Since the 2013/2014 season, the orchestra has been performing regularly at concerts of the Czech Philharmonic’s educational series Four Steps to the New World (under the baton of Marko Ivanović), and at the series Penguins at the Rudolfinum (with Vojtěch Jouza) and Who’s Afraid of the Philharmonic? (with Ondřej Vrabec). In April 2019, the Czech Youth Philharmonic appeared with Ida Kelarová and the Čhavorenge children’s choir at Šun Devloro concerts – musical celebrations of International Romani Day. In November 2019, the orchestra played under the baton of Robert Kružík at the Students’ Day Concert with the participation of Joachim Gauck and Petr Pithart.

In June 2020, the conductor Simon Rattle came to Prague insisting that he did not want to conduct just the Czech Philharmonic, but also “some orchestra with young people.” When the choice fell to the Czech Youth Philharmonic, that was an enormous challenge for its members. Sir Simon enjoyed working with the young musicians, and he was unsparing in his praise: “The Czech Youth Philharmonic reminds me of the orchestra of the Verbier Festival, which is made up of the best music students from all around the world, led by players from the Metropolitan Opera. That’s the level they are on.” In February 2021, the Czech Youth Philharmonic first appeared under the baton of chief conductor Semyon Bychkov in the televised concert “A přece se učí” (“But Learning Continues”).

In the 2022/2023 season, the Czech Youth Philharmonic gave its debut at Czech Philharmonic subscription concerts with the conductors Semyon Bychkov and Giovanni Antonini. This year, philharmonic subscribers will hear the Czech Youth Philharmonic under the baton of Jakuba Hrůša and, once again, Giovanni Antonini. In the series “Steps to the New World”, the young musicians will perform works by Bizet, Grieg, Smetana, Wagner, and other composers under the baton of Marko Ivanović.

Ingo Metzmacher  conductor

Ingo Metzmacher

Innovative programs and a passionate commitment to the music of the 20th century have always been Ingo Metzmacher’s trademark and firmly established him as a leading international conductor.

Recent concert performances include returns to the Berlin Philharmonic, Munich Philharmonic, Bavarian Radio Symphony and BBC Symphony orchestras. He also continues to work closely with the Bamberg Symphony, Vienna Symphony orchestras and the Orchestre de Paris. This autumn he started a series of concerts over two seasons as Conductor in Residence with the New Japan Philharmonic in Tokyo.

His 2013/14 season sees the continuation of Dieter Dorn’s new production of Wagner’s Der Ring des Nibelungen in Geneva. Das Rheingold opened in March 2013 and will be followed by Die Walküre, Siegfried and Götterdämmerung in autumn 2013 and spring 2014, with two complete cycles in May 2014. In the summer of 2013 he returned to the Salzburg Festival for a new production of Sir Harrison Birtwistle’s opera Gawain, directed by Alvis Hermanis. Further appearances at the Salzburg Festival have included the world premiere of Wolfgang Rihm’s opera Dionysos; Prometeo and Al gran sole carico d’amore by Luigi Nono, as well as Bernd Alois Zimmermann’s Die Soldaten. Other opera highlights of recent seasons were The Rake’s Progress and Die tote Stadt at the Royal Opera, Covent Garden; Königskinder, Tristan und Isolde, Der ferne Klang, Tannhäuser, From the House of the Dead, The Nose, and Palestrina at the Zurich Opera House; and Lady Macbeth of the Mtsensk District and Aufstieg und Fall der Stadt Mahagonny at the Vienna State Opera.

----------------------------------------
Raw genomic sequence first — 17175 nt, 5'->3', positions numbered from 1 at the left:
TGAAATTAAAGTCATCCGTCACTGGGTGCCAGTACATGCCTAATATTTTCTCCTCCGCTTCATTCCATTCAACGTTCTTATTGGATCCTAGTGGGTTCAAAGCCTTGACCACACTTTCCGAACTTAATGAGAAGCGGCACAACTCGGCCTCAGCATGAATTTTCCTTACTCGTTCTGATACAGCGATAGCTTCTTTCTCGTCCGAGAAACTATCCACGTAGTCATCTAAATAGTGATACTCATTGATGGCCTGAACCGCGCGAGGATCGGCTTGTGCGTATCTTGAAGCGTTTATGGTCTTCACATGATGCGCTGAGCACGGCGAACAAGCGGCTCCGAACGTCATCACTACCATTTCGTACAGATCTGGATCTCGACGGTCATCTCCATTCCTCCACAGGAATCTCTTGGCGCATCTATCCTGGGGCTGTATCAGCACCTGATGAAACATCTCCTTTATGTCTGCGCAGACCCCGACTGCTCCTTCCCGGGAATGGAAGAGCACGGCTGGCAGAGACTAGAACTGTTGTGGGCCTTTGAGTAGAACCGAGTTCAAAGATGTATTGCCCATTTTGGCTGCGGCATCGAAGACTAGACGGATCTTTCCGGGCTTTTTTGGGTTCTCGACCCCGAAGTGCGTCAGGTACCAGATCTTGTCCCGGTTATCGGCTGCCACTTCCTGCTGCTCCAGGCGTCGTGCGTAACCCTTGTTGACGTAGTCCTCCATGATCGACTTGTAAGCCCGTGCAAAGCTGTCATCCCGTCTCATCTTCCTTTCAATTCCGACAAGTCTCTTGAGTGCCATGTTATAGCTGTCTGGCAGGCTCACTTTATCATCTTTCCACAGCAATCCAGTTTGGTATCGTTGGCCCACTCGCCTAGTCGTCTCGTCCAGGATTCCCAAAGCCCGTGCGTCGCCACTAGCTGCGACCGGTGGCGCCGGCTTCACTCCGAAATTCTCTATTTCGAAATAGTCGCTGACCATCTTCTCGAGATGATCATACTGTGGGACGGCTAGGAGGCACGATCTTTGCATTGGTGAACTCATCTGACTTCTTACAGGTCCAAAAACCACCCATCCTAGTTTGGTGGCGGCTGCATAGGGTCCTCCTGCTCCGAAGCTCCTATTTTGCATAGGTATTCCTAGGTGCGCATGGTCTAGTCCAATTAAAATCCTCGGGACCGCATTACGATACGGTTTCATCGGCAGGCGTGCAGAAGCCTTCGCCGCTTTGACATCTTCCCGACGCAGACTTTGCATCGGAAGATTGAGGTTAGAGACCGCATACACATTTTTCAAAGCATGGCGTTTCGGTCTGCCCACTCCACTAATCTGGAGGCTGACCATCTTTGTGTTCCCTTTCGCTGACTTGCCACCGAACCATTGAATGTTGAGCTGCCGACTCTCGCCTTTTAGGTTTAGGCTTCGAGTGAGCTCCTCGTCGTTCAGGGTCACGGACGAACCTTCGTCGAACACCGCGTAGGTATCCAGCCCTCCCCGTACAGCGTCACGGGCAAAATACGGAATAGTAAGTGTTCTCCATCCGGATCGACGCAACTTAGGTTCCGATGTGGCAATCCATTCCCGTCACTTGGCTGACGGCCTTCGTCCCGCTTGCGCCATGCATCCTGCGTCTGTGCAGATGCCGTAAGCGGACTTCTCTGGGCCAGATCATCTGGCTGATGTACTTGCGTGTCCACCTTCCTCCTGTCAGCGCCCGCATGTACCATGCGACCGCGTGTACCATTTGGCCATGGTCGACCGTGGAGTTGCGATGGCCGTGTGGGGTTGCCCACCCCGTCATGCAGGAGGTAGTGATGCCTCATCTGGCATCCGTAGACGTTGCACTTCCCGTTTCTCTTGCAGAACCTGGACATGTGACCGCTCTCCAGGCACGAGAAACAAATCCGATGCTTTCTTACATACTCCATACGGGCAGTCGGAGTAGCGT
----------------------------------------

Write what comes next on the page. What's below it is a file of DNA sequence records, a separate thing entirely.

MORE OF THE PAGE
From 2007 to 2010 Metzmacher was Chief Conductor and Artistic Director of the Deutsches Symphonie-Orchester Berlin. His thematic concert cycles during this time entitled ‘From The German Soul’, ‘Breakthrough 1909’, and ‘Temptation’ made a lasting impact on Berlin’s music life. Previously he had been Chief Conductor of The Netherlands Opera (2005–8) in Amsterdam. Highlights of his tenure included performances of Henze’s The Bassarids, directed by Peter Stein; Die tote Stadt and Die Gezeichneten with the Concertgebouw Orchestra; a cycle of the three Da Ponte operas by Mozart in productions by Jossi Wieler and Sergio Morabito; and a Pierre Audi production of Messiaen’s Saint François d’Assise. As General Music Director of the Hamburg State Opera (1997–2005), he conducted a series of internationally acclaimed productions, many of them in collaboration with stage director Peter Konwitschny. Highlights included Lohengrin, Wozzeck, Freischütz, Don Carlos and Moses und Aron.

Ingo Metzmacher’s discography includes live recordings of his New Year’s Eve concerts in Hamburg from 1999 to 2004, entitled ‘Who is afraid of 20th Century Music?’; a complete recording of Karl Amadeus Hartmann’s symphonies with the Bamberg Symphony Orchestra; the world premiere of Hans Werner Henze’s Ninth Symphony with the Berliner Philharmoniker; Olivier Messiaen’s Illuminations of the Beyond… with the Vienna Philharmonic; Hans Pfitzner’s Von deutscher Seele with the Deutsches Symphonie-Orchester Berlin, and a live recording of Lady Macbeth of Mtsensk from the Vienna State Opera. Available on DVD are the Salzburg Festival productions of Wolfgang Rihm’s Dionysos and Bernd Alois Zimmermann’s Die Soldaten, the Zurich Opera House production of Engelbert Humperdinck’s Königskinder, Pierre Audi’s production of Messiaen’s Saint François d’Assise for the Holland Festival 2008, and the Amsterdam productions of Mozart’s Da Ponte operas, directed by Jossi Wieler and Sergio Morabito.

Ingo Metzmacher was born in Hanover. He studied piano, music theory and conducting in his home town and in Salzburg and Cologne. He found his first artistic home in Frankfurt, with the Ensemble Modern and the Frankfurt Opera under the artistic directorship of Michael Gielen. His international career began in 1988, during Gerard Mortier’s tenure as director of the La Monnaie in Brussels, when he stepped in to conduct a new production of Franz Schreker’s Der ferne Klang.